I was first thinking about the title "and the beginning of the end" – but that sounded a little bit too Armageddon. In fact, 2.x will probably still be around for years – and at least 2.7 will still be released some day (it is not impossible that there might even be a 2.8 …).
The title "and the end of the beginning" fits much better as it allows fresh projects and early migrations to already leverage the new 3.x milestone while the rest just sticks to the 2.x one a while longer.
So what does 2.6 and 2.7 mainly bring?
First of all they benefit a lot from 3.x backports.
Many of the new 3.x functionality has been and will continue to be backported to 2.x.
They also allow the chance to further cleanup the code-base and make the code itself more "3.x-ish". Some of that can be done by looking at how the new core does things, some of it can be achieved using Shims (Code bridges between two versions).
Some of those things became already clear from the dev-preview versions of 3.x – and my article around it.
A few basic things that are very useful in light of the above:
- Make your 2.x code (app, plugins) PHP5.4+ (maybe also use short array syntax). It will make the upgrade process smoother
- Remove deprecations and outdated ways of doing things
- Stay up to date with the 3.x developments and how to best use that information for future proof 2.x development
And most importantly in general
If you must still use 2.x at this point when 3.x is long released, then you must always be up to date with the latest 2.x minor release. Everything else is shooting yourself in the foot.
My recent doings
First I made sure, every app is now running on latest 2.6 stable, and added a few more tests along the road.
Further I made sure relevant changes or new features in 3.x core are backported to the 2.x core and that I plan to migrate to those in my apps ASAP.
I started to extract my super-fat Tools plugin into smaller chunks. Most recent split off is the Shim plugin as I had to acknowledge the fact that I mixed too many fixes/shims and new functionality, which is usually not the best thing to do.
So there it is: A Shim plugin to contain all the bridge code towards 3.x and a few fixes along with it. And a Tools plugin that builds on top of it and adds the actual functionality.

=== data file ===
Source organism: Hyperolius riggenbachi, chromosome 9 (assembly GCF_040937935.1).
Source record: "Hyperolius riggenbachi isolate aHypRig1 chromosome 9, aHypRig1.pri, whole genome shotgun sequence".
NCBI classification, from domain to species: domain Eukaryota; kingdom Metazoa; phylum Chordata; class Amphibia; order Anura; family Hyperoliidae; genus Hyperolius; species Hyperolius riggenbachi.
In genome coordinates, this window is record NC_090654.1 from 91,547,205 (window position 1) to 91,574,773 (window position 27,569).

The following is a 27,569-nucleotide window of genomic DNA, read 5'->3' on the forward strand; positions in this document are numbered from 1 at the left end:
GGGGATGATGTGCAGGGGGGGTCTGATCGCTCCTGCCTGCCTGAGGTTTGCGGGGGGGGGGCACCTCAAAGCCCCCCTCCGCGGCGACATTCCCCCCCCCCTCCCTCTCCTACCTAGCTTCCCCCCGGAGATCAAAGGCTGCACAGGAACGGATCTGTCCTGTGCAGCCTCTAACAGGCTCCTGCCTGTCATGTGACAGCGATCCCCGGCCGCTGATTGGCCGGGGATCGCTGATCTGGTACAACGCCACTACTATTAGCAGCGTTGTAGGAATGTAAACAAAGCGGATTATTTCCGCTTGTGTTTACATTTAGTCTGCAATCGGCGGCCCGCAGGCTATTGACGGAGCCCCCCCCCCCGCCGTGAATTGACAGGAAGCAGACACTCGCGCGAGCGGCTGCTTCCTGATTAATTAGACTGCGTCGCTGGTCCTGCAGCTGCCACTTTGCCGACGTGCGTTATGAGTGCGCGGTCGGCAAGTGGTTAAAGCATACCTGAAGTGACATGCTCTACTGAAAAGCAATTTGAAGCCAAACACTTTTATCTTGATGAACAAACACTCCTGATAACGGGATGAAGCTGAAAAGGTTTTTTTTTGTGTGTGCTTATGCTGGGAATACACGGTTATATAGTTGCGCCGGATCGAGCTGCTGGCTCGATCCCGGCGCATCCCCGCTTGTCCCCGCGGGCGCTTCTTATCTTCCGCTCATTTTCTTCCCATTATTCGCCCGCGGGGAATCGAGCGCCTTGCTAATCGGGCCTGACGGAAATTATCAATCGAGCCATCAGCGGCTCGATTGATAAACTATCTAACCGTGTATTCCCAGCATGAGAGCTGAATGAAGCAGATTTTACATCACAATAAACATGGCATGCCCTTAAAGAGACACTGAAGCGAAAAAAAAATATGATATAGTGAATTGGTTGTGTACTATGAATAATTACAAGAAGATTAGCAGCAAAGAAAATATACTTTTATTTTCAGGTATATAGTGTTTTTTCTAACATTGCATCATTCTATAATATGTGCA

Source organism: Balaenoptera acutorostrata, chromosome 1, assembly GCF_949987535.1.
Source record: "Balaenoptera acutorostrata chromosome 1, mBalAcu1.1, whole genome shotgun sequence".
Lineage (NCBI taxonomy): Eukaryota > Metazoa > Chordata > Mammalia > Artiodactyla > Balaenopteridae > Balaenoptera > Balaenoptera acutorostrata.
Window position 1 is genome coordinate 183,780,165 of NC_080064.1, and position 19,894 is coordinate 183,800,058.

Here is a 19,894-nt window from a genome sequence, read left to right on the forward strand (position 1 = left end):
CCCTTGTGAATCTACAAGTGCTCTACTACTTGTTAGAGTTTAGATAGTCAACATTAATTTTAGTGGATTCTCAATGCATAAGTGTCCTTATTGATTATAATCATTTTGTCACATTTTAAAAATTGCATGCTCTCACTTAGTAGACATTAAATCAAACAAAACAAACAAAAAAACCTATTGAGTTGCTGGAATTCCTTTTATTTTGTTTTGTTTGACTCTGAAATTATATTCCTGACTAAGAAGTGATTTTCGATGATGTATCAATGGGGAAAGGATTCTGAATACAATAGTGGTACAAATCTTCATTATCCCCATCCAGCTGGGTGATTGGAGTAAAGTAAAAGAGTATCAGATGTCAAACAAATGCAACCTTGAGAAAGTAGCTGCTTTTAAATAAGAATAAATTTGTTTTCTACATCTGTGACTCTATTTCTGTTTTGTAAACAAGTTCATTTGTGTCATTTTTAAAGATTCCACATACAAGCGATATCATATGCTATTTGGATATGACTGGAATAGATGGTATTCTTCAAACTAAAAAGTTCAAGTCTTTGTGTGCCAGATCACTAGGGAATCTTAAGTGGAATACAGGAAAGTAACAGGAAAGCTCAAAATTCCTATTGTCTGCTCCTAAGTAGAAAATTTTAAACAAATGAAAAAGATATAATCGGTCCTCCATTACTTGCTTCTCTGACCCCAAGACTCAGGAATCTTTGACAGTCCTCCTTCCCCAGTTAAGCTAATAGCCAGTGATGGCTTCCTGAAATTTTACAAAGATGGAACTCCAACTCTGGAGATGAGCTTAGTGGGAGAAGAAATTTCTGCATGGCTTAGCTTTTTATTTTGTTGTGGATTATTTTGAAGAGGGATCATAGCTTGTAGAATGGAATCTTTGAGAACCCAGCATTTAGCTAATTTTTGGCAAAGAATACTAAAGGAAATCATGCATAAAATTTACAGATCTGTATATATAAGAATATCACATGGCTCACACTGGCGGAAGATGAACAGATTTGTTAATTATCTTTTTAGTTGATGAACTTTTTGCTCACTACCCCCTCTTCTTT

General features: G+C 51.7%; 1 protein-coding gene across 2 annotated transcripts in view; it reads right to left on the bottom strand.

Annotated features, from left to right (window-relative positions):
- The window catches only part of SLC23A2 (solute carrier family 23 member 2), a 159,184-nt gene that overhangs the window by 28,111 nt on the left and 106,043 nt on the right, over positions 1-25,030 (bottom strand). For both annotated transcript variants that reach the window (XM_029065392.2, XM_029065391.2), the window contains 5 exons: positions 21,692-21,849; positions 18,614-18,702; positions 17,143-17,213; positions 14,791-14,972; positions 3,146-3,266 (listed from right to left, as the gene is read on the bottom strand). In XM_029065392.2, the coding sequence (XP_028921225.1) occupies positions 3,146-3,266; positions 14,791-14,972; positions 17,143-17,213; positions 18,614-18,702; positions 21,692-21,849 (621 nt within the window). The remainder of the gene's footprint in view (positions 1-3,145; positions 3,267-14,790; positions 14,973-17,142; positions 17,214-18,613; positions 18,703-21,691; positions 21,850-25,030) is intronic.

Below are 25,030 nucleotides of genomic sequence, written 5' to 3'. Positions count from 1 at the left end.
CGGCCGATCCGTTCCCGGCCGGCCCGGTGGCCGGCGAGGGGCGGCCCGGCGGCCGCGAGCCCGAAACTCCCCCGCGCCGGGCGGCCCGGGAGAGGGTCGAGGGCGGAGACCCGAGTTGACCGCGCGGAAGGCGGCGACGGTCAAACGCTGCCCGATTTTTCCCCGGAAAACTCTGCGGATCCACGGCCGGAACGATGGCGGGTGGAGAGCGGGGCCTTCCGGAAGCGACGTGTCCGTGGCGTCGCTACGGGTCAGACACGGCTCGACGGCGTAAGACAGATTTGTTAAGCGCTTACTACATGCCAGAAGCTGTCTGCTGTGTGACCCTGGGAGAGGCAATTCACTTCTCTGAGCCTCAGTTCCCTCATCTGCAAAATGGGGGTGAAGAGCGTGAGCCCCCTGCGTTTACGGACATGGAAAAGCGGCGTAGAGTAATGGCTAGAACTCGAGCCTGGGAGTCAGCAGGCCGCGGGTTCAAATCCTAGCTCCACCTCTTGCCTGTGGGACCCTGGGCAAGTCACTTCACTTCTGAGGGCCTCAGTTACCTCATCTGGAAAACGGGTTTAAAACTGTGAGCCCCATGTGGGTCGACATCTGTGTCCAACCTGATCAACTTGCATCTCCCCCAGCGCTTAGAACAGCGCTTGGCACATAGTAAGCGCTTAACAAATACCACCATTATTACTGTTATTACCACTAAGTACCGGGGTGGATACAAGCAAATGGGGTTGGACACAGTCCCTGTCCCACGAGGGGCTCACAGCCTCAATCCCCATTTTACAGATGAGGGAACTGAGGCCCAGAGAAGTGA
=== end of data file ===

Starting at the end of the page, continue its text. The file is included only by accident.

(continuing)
This was the logical thing to do. Most of the shims are not needed beyond 3.x, and as such they shouldn’t be in a more persistent plugin.
That brings me right to the next point: I looked into how to get 2.x apps closer to 3.x. Especially for lager code bases this really helps the migration to the next major version. Less necessary changes mean less change for breaking and faster upgrading results.
I ported flash messages to my 2.x version of
FlashHelper – including the syntactic sugar of
This code will not have to be modified again at all when upgrading then.
Instead of the "mocking the hell out of it"-ControllerTestCase class I backported the IntegrationTestCase to 2.x which has a more sane approach on actual controller testing.
Using the syntax of 3.x in 2.x allows me to add a lot of new integration tests that will flawlessly work after the major version jump some day.
I migrated my 2.x apps from
sha1 to state of the art PHP5.5+ password hashing (and the default in 3.x) – which can already work in 5.4, as well, thanks to shims. But I also needed to support existing passwords to provide BC.
So basically, I use the
Shim.Fallback password hasher along with
Simple ones to have a graceful fallback on old accounts and an auto-hash migration upon login. Each time a user logs in the new hash replaces the old
sha1 one. Over time all users will be fully migrated and I can switch back to just
Shim.Modern hasher directly (which is the
Default hasher in 3.x by the way).
So after migrating to 3.x it will be:
- Shim.Modern => Default
- Simple => Weak
The latter is only relevant in case not all passwords have yet been migrated.